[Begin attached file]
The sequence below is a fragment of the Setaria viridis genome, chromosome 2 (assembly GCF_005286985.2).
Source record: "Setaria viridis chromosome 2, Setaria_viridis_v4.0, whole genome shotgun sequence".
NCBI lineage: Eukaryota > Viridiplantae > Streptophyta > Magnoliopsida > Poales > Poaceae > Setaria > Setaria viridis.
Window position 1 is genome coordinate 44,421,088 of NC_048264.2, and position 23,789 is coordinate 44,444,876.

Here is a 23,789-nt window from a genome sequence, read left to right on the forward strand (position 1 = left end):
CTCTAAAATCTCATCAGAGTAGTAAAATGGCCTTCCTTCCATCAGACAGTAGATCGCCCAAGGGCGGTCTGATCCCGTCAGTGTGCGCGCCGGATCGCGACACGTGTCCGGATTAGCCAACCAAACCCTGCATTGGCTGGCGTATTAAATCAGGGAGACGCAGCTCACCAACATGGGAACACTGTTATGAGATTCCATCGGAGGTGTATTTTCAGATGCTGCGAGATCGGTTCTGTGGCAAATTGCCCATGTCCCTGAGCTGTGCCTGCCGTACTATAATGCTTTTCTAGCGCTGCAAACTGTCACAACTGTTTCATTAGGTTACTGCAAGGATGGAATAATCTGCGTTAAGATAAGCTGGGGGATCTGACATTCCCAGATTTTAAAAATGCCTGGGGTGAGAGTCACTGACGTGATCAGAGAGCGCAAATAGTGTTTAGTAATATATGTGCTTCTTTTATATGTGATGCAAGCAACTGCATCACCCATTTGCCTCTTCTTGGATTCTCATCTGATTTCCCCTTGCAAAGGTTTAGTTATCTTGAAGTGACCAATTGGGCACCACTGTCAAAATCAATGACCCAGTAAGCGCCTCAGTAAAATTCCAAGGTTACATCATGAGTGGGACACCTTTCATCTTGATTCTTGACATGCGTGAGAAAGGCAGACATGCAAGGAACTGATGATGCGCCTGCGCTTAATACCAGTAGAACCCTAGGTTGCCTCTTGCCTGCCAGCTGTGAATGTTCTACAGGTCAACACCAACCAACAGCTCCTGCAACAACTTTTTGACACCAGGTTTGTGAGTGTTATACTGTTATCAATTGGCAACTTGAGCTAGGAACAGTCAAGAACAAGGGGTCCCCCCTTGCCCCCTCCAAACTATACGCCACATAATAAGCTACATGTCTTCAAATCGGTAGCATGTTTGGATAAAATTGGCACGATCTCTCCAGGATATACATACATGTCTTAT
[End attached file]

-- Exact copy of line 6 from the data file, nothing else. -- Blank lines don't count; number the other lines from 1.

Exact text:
CTCTAAAATCTCATCAGAGTAGTAAAATGGCCTTCCTTCCATCAGACAGTAGATCGCCCAAGGGCGGTCTGATCCCGTCAGTGTGCGCGCCGGATCGCGACACGTGTCCGGATTAGCCAACCAAACCCTGCATTGGCTGGCGTATTAAATCAGGGAGACGCAGCTCACCAACATGGGAACACTGTTATGAGATTCCATCGGAGGTGTATTTTCAGATGCTGCGAGATCGGTTCTGTGGCAAATTGCCCATGTCCCTGAGCTGTGCCTGCCGTACTATAATGCTTTTCTAGCGCTGCAAACTGTCACAACTGTTTCATTAGGTTACTGCAAGGATGGAATAATCTGCGTTAAGATAAGCTGGGGGATCTGACATTCCCAGATTTTAAAAATGCCTGGGGTGAGAGTCACTGACGTGATCAGAGAGCGCAAATAGTGTTTAGTAATATATGTGCTTCTTTTATATGTGATGCAAGCAACTGCATCACCCATTTGCCTCTTCTTGGATTCTCATCTGATTTCCCCTTGCAAAGGTTTAGTTATCTTGAAGTGACCAATTGGGCACCACTGTCAAAATCAATGACCCAGTAAGCGCCTCAGTAAAATTCCAAGGTTACATCATGAGTGGGACACCTTTCATCTTGATTCTTGACATGCGTGAGAAAGGCAGACATGCAAGGAACTGATGATGCGCCTGCGCTTAATACCAGTAGAACCCTAGGTTGCCTCTTGCCTGCCAGCTGTGAATGTTCTACAGGTCAACACCAACCAACAGCTCCTGCAACAACTTTTTGACACCAGGTTTGTGAGTGTTATACTGTTATCAATTGGCAACTTGAGCTAGGAACAGTCAAGAACAAGGGGTCCCCCCTTGCCCCCTCCAAACTATACGCCACATAATAAGCTACATGTCTTCAAATCGGTAGCATGTTTGGATAAAATTGGCACGATCTCTCCAGGATATACATACATGTCTTAT